If you don’t qualify for new style ESA you may be able to claim the limited capability for work and work related activity element of Universal Credit.

Help with housing costs if you’re divorcing or separating

If you are renting and not already claiming Housing Benefit, you will have to make a claim for the housing costs element of Universal Credit.

If you are already getting Housing Benefit and your partner or spouse leaves the family home you will have to tell your local council about your change of circumstances. You might now have to claim Universal Credit. You will continue to get Housing Benefit for two weeks after your Universal Credit claim starts to reduce the risk of rent arrears.

Find out more about moving from Housing Benefit to Universal Credit here.

If you are a homeowner and getting certain means tested benefits such as Universal Credit you might be able to claim Support for Mortgage Interest (SMI). SMI is paid as a loan, which you have to pay back. There are different ways you can do this.

Find out more about Support for Mortgage Interest.

Council Tax Reduction

You might qualify for a single person’s discount on your Council Tax bill and you get help towards it if you are getting some benefits, such as or Universal Credit. You will need to apply to your local council.

Child Benefit if you’re divorcing or separating

How to change who Child Benefit is paid to

If you’re divorcing or separating, you might need to update your details for Child Benefit.

Child Benefit can only be paid to one person and it’s important it is paid to the main carer, which is normally the parent your child or children live with.

If your ex-partner is receiving the Child Benefit payment you might not get the money unless they pass it on voluntarily.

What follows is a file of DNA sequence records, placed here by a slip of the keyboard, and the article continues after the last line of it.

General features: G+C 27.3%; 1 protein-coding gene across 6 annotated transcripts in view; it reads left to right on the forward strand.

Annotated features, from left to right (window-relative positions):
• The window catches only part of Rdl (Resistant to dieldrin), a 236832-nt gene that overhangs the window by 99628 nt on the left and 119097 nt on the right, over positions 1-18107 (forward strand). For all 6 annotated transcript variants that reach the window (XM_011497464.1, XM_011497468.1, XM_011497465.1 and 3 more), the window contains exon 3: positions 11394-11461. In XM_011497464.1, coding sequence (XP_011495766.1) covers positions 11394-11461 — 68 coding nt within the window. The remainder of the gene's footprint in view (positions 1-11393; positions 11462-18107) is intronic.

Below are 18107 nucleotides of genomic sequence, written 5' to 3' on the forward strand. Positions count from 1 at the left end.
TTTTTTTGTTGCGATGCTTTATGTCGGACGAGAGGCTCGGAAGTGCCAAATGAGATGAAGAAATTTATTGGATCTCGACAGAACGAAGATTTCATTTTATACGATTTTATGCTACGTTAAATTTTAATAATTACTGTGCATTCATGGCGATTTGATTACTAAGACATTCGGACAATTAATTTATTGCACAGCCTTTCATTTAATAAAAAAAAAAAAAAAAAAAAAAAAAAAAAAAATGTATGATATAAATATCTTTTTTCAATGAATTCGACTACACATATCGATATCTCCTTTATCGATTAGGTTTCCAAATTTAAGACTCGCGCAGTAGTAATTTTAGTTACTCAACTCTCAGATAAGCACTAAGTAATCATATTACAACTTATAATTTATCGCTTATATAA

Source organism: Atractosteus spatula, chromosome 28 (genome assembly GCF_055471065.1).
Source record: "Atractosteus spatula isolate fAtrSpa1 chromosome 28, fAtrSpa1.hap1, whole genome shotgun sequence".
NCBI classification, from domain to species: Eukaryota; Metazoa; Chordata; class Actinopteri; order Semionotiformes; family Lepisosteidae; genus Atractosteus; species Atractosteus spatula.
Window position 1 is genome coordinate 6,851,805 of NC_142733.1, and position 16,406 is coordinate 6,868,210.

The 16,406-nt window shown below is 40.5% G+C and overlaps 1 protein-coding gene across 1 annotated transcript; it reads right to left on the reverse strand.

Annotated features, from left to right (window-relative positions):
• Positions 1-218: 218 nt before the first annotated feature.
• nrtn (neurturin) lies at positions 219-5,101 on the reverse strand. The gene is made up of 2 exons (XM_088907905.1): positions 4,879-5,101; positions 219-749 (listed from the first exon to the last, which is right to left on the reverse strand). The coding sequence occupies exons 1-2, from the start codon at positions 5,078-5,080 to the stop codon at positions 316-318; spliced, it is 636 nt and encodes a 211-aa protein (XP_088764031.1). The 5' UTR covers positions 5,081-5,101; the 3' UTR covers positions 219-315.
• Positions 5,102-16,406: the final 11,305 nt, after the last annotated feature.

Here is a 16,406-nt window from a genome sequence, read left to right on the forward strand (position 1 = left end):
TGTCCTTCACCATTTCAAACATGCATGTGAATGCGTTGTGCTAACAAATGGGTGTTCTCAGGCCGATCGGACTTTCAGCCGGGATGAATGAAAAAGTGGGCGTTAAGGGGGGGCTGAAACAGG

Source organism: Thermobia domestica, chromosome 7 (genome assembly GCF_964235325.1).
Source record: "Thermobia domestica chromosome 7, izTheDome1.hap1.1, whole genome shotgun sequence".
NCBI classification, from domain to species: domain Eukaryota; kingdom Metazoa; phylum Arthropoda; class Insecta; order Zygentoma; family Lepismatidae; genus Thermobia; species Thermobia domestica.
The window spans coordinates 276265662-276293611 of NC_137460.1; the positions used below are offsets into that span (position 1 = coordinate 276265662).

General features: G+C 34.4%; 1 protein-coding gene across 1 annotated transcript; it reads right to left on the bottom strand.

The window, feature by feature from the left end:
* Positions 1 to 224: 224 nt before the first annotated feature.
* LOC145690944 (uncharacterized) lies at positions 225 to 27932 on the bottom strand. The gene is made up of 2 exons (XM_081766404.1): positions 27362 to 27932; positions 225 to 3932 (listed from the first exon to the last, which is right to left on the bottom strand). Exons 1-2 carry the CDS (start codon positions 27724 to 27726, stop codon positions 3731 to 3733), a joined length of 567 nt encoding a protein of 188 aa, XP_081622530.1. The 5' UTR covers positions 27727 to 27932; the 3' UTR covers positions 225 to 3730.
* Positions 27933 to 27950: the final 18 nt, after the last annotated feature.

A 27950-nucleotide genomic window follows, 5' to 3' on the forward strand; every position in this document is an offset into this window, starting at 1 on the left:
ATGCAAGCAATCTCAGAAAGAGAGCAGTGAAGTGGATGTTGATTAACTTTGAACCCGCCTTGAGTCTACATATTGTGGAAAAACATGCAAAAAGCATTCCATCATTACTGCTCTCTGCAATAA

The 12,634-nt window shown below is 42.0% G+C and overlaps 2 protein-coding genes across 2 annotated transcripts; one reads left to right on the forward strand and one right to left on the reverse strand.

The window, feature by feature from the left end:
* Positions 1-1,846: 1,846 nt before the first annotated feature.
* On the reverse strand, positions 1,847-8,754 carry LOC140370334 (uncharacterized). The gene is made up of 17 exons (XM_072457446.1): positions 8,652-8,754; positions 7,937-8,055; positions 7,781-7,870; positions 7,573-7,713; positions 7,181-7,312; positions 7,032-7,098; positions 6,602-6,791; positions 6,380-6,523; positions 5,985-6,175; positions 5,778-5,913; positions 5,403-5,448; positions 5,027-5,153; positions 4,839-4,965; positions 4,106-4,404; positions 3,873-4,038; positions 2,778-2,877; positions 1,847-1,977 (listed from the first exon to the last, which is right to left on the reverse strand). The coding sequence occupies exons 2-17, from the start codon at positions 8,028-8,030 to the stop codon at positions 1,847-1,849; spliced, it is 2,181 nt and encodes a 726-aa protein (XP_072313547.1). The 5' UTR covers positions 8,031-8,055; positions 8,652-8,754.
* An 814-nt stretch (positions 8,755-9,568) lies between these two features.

You can update who gets Child Benefit and report a change of circumstances online or by calling the Child Benefit Office on:

Telephone: 0300 200 3100
Outside UK: +44 161 210 3086

Monday to Friday: 8am to 8pm
Saturday: 8am to 4pm

In England Wales or Scotland, you can also report changes affecting your Child Benefit online on Gov.ukopens in new window.

Child Benefit if you’re now earning less than £50,000

If you or your partner was earning over £50,000 and you received Child Benefit, you should have been paying back a portion of your Child Benefit in extra income tax.

If your income has dropped below £50,000 as a lone parent and you are continuing to get Child Benefit you should contact the Child Benefit Office and tell them about your change of circumstances following separation.

If you had chosen not to receive Child Benefit, so that your ex-partner didn’t have to pay the extra tax, you should speak to the Child Benefit Office about making a claim for payment.

If you’re not claiming Child Benefit

If for any reason you were not claiming Child Benefit before, but you now want to, it’s important you apply as soon as possible, as it can take up to 12 weeks to process a claim.

Find out more about claiming Child Benefit.

How does child maintenance affect your benefit payments?

Child maintenance is not counted as income for means-tested benefits such as Universal Credit.

This means if you’re getting maintenance you won’t get less money in these benefits. Other benefits which aren’t means-tested won’t be affected either.

If you have to pay child maintenance

If you’re the parent who has to pay child maintenance and you get certain benefits, you’ll have to pay £7 a week out of your benefits if the CMS or CSA make the maintenance arrangement.

If you make a family-based arrangement, you and the other parent can agree what you should pay out of your benefits.

If you’re making a benefit claim, you should always report your child maintenance arrangements to your Jobcentre Plus Office, even if you don’t think it will affect your claim.